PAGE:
Yerevan Eyes Visa Deal With EU In 2012
09.11.2011 Tigran Avetisian
Armenia hopes to conclude before next July an agreement with the European Union that will ease visa requirements for its citizens travelling to EU countries, Foreign Minister Edward Nalbandian said on Wednesday.
“We are going to sign an agreement with the European Union, the countries of the Schengen zone -- which I hope will be done in the first half of next year -- on the facilitation of the visa regime,” Nalbandian told a joint news conference with his visiting Norwegian counterpart, Jonas Gahr Store.
Armenia is entitled to such a deal in line with its involvement in the EU’s Eastern Partnership program for six former Soviet republics. It would allow some categories of the country’s population such as university students, academics and state officials to receive Schengen visas with fewer documents and at a lower cost. They would also be eligible for long-term multiple-entry visas.
In return, Yerevan will have to pledge to help EU immigration authorities expedite the repatriation of Armenian illegal immigrants.
The bloc’s executive European Commission announced in September that it has asked EU member governments to give the green light for the start of official visa negotiations with Yerevan. The commission has yet to receive the relevant “mandate.”
In a related development, Armenia and ten EU member states, including France, Germany and Italy, launched late last month a non-binding “mobility partnership” that aims to step up their cooperation on migration issues. A corresponding declaration signed in Luxembourg by Nalbandian and top EU representatives said the EU will help the Armenian authorities deal with irregular migration more effectively.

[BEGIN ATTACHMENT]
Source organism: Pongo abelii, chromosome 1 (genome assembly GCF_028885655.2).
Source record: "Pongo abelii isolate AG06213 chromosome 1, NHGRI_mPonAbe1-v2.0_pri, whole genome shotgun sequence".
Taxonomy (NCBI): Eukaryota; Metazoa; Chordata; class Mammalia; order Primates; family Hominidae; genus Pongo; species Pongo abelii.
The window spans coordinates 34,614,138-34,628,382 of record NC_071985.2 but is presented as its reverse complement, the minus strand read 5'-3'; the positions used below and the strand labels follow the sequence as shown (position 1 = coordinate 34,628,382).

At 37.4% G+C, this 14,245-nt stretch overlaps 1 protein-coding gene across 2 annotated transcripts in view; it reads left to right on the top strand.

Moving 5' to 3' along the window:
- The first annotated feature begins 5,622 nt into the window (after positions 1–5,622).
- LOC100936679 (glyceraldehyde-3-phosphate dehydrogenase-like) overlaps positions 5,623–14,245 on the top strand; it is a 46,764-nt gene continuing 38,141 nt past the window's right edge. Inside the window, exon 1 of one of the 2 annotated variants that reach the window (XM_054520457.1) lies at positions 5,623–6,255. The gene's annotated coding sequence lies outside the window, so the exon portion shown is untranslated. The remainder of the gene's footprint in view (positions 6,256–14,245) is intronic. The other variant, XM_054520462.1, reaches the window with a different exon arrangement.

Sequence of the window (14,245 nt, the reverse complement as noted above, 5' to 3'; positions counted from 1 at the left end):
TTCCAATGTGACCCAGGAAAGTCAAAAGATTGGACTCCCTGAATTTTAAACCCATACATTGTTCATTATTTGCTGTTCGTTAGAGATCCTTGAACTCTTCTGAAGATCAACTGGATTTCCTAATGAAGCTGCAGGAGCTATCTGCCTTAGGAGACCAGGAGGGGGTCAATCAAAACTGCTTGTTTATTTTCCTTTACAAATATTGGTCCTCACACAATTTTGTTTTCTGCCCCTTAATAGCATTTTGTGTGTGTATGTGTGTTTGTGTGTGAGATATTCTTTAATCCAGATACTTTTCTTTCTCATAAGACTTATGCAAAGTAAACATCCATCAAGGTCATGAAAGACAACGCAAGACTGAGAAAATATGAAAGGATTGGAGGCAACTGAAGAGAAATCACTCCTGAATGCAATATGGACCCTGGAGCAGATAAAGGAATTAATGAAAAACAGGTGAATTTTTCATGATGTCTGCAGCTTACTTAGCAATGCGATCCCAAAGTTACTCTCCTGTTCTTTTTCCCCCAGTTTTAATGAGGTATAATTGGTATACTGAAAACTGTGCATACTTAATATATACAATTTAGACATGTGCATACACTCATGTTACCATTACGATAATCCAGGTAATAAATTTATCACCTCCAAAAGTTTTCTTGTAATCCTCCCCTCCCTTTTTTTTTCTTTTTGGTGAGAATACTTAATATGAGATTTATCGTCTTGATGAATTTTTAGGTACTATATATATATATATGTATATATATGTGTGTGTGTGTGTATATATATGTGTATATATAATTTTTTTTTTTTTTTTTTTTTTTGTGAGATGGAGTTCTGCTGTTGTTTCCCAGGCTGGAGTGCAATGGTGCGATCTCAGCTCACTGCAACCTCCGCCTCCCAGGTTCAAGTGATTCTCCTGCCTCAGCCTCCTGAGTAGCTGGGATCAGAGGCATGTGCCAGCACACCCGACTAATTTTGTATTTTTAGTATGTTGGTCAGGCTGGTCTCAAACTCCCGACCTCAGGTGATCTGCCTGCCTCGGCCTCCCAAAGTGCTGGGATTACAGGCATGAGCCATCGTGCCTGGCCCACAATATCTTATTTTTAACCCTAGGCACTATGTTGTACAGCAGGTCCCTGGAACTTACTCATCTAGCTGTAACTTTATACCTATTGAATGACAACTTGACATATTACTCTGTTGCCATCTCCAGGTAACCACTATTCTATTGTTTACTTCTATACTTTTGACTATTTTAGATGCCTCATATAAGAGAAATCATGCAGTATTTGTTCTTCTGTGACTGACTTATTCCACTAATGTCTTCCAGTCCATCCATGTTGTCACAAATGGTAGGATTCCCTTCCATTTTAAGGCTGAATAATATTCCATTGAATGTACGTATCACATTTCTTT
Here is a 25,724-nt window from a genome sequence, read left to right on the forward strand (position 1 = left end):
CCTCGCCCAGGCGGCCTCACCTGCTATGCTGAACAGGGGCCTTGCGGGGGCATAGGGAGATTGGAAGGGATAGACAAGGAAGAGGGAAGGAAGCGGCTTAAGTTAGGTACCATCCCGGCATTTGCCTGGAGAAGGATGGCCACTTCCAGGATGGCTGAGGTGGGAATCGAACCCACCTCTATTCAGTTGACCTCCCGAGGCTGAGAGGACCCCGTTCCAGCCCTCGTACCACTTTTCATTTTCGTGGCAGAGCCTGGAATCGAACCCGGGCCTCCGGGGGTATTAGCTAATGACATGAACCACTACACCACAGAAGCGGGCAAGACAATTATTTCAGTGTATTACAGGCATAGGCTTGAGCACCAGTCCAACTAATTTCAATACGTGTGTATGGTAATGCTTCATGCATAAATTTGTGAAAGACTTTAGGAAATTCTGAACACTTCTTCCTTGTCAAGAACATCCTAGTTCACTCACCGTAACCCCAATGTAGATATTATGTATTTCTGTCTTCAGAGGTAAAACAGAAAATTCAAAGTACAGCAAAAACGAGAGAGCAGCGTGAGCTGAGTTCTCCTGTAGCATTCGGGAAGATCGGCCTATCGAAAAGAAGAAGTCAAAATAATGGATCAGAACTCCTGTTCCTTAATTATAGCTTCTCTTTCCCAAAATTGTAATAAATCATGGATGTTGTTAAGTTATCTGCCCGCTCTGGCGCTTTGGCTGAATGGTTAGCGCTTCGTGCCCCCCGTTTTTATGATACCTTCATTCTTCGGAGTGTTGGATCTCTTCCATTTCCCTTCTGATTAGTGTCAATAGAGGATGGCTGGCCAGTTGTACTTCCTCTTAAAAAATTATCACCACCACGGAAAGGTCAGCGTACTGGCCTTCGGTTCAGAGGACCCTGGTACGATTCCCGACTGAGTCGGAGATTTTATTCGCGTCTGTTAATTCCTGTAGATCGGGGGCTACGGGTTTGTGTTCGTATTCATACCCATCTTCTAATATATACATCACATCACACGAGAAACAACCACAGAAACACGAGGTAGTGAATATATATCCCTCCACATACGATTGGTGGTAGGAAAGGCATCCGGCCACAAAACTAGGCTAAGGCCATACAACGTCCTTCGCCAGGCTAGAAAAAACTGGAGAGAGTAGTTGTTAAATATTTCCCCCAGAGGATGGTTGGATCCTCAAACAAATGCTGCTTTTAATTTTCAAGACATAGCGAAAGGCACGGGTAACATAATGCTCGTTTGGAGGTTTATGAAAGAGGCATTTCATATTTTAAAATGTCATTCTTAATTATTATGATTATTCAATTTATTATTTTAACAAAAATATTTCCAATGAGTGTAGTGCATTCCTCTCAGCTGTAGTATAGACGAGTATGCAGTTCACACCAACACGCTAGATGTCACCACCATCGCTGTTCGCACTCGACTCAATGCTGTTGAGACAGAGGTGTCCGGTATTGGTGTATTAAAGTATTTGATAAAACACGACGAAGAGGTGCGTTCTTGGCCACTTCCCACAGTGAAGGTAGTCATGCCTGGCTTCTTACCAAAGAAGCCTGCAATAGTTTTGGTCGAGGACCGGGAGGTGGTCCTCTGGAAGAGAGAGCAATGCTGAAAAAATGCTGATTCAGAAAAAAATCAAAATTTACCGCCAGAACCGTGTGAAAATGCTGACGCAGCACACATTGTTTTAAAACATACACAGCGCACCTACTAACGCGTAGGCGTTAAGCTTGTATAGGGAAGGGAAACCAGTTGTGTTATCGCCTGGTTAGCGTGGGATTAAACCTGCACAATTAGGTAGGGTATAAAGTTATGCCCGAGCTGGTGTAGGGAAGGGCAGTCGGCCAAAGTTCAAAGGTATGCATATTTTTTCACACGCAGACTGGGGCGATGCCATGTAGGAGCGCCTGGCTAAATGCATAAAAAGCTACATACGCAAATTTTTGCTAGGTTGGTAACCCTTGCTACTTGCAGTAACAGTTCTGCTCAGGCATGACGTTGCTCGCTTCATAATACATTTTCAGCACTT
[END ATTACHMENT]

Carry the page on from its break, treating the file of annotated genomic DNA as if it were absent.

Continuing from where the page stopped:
“The launch of this Partnership with Armenia is a very important step towards bringing European and Armenian citizens closer,” Cecilia Malmstrom, the EU commissioner for home affairs, said in a statement.
Armenia Scraps Visas For EU Citizens
Emil Danielyan 04.10.2012
Citizens of the European Union member states travelling to Armenia will no longer need entry visas starting from next year, the Armenian government announced on Thursday in what it called a further boost to the country’s European integration.
The landmark measure, effective from January 10, 2013, means that EU nationals will be allowed to stay in Armenia visa-free for up to 90 days each year. It also applies to citizens of European nations such as Switzerland that are not EU members but are part of the bloc’s borderless Schengen area.